[Source: Connie Cone Sexton, Arizona Republic] — An interviewer once asked Adam Diaz why, at age 77, he continued to be so politically and socially involved. Why not just take up bowling or golf? Diaz politely discounted the suggestion. “My time is limited,” he responded. “Every day you get up is a bonus day. But having a goal keeps you young. It helps keep you alive and vital.” His positive attitude paid off. Diaz died Friday. He was 100.
Diaz led an accomplished life. A highlight reel would include, of course, being the first Latino councilman of Phoenix. He served four years, starting in the 1950s. One year, he was vice mayor. He later spent five years on the Phoenix Elementary School District board. He championed downtown Phoenix decades before it was the hip thing to do. He pushed for historic preservation and pushed even harder for preserving the spirit and legacy of the Hispanic people. He helped establish Friendly House, helping the poor. He was a board member for Chicanos Por La Causa. President Bill Clinton tapped him for his Task Force on Aging.
Accolades and honors followed his every project. But he would point to the two things that made him strong: his family and his community. He embraced Phoenix with warmth and pride. He sought improvements for all but was a constant advocate for the Latino community, especially in south Phoenix. He lived there most of his life. He lived during the years when Hispanics were not welcome by many to live north of Van Buren Street and were prohibited from going to certain schools.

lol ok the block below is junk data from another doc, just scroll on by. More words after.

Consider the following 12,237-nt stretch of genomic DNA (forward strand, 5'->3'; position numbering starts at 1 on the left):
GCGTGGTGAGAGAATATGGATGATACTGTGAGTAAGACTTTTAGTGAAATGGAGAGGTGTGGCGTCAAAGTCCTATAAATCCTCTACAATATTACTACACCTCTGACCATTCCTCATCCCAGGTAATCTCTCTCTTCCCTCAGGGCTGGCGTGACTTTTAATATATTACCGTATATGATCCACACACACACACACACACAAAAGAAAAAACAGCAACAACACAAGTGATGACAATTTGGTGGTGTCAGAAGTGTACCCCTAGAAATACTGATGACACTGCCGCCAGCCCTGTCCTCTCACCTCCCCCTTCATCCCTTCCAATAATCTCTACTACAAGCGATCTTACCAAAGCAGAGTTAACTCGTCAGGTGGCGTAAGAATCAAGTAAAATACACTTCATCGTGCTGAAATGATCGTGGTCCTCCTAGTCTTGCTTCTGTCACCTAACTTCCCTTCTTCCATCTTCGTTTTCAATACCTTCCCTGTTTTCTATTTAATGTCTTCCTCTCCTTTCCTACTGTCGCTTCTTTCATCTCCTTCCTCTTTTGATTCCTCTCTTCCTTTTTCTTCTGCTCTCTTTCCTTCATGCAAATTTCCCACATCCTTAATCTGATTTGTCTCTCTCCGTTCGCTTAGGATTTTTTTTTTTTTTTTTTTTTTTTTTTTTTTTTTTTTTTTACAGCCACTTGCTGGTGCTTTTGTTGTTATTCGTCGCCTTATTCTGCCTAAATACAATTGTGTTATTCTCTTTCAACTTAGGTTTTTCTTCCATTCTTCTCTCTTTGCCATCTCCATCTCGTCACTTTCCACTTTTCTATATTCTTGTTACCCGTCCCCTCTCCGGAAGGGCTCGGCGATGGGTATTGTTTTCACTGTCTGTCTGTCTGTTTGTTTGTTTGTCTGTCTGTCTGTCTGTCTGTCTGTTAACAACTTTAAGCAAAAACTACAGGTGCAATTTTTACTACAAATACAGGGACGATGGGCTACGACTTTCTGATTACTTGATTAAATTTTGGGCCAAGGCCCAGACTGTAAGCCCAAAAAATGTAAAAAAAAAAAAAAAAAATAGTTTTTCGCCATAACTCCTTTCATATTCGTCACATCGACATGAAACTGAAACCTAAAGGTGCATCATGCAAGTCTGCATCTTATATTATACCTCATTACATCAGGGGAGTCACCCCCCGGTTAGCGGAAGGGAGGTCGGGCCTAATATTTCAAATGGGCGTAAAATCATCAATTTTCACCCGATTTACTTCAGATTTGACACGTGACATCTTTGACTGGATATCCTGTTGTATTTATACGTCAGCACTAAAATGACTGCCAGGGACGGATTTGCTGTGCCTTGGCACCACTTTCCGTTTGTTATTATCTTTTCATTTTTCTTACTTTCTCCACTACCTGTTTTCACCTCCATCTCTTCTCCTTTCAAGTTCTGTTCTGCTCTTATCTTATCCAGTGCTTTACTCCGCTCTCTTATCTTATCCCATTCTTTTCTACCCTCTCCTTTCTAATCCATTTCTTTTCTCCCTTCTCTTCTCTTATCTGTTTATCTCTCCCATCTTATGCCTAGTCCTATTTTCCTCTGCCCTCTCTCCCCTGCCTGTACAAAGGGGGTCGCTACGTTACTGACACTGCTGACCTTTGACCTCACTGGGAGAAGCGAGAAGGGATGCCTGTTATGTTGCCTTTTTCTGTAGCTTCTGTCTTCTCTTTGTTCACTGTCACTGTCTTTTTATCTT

Diaz’s gentle nature became passionate about bringing change and taking on responsibility for getting things done. It had been that way since the death of his father when he was just 13. He went to work as a delivery boy for Western Union, then as an elevator operator in one of the buildings owned by prominent Phoenix businessman George Luhrs. Diaz was popular, engaging. Luhrs took him under his wing, eventually making him a building manager. The job put him in the path of many early Phoenix movers and shakers. Arizona Sen. Barry Goldwater became a friend and urged him to run for the City Council.
Diaz’s daughter, Sally Feight, said he liked being on the council because it gave him greater access to knowing the community’s needs. “He really was a man of the people,” she said. Granddaughter Lisa Urias said he never retreated into old age, adding, “every morning he would say, ‘Que bonito el dia’ (What a beautiful day). He loved life so much.”